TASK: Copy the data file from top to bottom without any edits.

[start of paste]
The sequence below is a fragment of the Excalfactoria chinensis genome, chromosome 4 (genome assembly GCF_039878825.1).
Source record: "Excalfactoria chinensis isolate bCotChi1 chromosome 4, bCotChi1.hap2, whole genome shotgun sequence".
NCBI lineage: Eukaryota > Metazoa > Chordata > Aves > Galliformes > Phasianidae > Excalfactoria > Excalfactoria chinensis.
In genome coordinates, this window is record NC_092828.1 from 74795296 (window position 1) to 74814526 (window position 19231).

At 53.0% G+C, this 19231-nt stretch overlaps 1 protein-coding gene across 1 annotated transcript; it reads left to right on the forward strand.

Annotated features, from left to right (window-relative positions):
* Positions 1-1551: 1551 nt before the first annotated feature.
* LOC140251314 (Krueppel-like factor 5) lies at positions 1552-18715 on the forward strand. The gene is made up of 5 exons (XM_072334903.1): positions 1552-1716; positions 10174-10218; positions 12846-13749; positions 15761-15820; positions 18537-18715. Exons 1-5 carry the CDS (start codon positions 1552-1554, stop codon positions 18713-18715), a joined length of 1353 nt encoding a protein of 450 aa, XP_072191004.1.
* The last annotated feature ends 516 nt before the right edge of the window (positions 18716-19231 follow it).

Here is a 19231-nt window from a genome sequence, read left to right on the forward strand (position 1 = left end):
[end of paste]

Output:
The sequence below is a fragment of the Excalfactoria chinensis genome, chromosome 4 (genome assembly GCF_039878825.1).
Source record: "Excalfactoria chinensis isolate bCotChi1 chromosome 4, bCotChi1.hap2, whole genome shotgun sequence".
NCBI lineage: Eukaryota > Metazoa > Chordata > Aves > Galliformes > Phasianidae > Excalfactoria > Excalfactoria chinensis.
In genome coordinates, this window is record NC_092828.1 from 74795296 (window position 1) to 74814526 (window position 19231).

At 53.0% G+C, this 19231-nt stretch overlaps 1 protein-coding gene across 1 annotated transcript; it reads left to right on the forward strand.

Annotated features, from left to right (window-relative positions):
* Positions 1-1551: 1551 nt before the first annotated feature.
* LOC140251314 (Krueppel-like factor 5) lies at positions 1552-18715 on the forward strand. The gene is made up of 5 exons (XM_072334903.1): positions 1552-1716; positions 10174-10218; positions 12846-13749; positions 15761-15820; positions 18537-18715. Exons 1-5 carry the CDS (start codon positions 1552-1554, stop codon positions 18713-18715), a joined length of 1353 nt encoding a protein of 450 aa, XP_072191004.1.
* The last annotated feature ends 516 nt before the right edge of the window (positions 18716-19231 follow it).

Here is a 19231-nt window from a genome sequence, read left to right on the forward strand (position 1 = left end):